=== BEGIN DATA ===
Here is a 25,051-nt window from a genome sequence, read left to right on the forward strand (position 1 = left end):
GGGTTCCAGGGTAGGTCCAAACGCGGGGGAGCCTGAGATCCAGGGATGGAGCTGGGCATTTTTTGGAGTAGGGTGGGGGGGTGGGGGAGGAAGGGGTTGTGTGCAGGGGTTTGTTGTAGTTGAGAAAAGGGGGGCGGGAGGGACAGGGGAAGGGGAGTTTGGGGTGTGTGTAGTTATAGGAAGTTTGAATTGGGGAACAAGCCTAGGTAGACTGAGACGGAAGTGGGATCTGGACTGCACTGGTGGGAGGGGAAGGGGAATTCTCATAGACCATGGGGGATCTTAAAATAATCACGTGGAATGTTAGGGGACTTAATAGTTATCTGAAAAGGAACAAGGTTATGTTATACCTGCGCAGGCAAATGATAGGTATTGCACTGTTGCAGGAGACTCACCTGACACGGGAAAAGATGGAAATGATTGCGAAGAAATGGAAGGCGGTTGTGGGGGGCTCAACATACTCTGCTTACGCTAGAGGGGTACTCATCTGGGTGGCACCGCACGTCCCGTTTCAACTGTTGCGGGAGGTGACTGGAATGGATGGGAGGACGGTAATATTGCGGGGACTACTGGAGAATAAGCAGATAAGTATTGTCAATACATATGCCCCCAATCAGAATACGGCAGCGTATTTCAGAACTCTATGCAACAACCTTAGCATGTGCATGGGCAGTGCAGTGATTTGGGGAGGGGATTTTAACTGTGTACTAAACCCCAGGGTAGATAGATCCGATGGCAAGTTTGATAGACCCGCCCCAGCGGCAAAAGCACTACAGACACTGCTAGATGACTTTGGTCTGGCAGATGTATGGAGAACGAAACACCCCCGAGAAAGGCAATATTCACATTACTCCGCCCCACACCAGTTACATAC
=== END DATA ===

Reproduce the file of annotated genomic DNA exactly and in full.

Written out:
Here is a 25,051-nt window from a genome sequence, read left to right on the forward strand (position 1 = left end):
GGGTTCCAGGGTAGGTCCAAACGCGGGGGAGCCTGAGATCCAGGGATGGAGCTGGGCATTTTTTGGAGTAGGGTGGGGGGGTGGGGGAGGAAGGGGTTGTGTGCAGGGGTTTGTTGTAGTTGAGAAAAGGGGGGCGGGAGGGACAGGGGAAGGGGAGTTTGGGGTGTGTGTAGTTATAGGAAGTTTGAATTGGGGAACAAGCCTAGGTAGACTGAGACGGAAGTGGGATCTGGACTGCACTGGTGGGAGGGGAAGGGGAATTCTCATAGACCATGGGGGATCTTAAAATAATCACGTGGAATGTTAGGGGACTTAATAGTTATCTGAAAAGGAACAAGGTTATGTTATACCTGCGCAGGCAAATGATAGGTATTGCACTGTTGCAGGAGACTCACCTGACACGGGAAAAGATGGAAATGATTGCGAAGAAATGGAAGGCGGTTGTGGGGGGCTCAACATACTCTGCTTACGCTAGAGGGGTACTCATCTGGGTGGCACCGCACGTCCCGTTTCAACTGTTGCGGGAGGTGACTGGAATGGATGGGAGGACGGTAATATTGCGGGGACTACTGGAGAATAAGCAGATAAGTATTGTCAATACATATGCCCCCAATCAGAATACGGCAGCGTATTTCAGAACTCTATGCAACAACCTTAGCATGTGCATGGGCAGTGCAGTGATTTGGGGAGGGGATTTTAACTGTGTACTAAACCCCAGGGTAGATAGATCCGATGGCAAGTTTGATAGACCCGCCCCAGCGGCAAAAGCACTACAGACACTGCTAGATGACTTTGGTCTGGCAGATGTATGGAGAACGAAACACCCCCGAGAAAGGCAATATTCACATTACTCCGCCCCACACCAGTTACATAC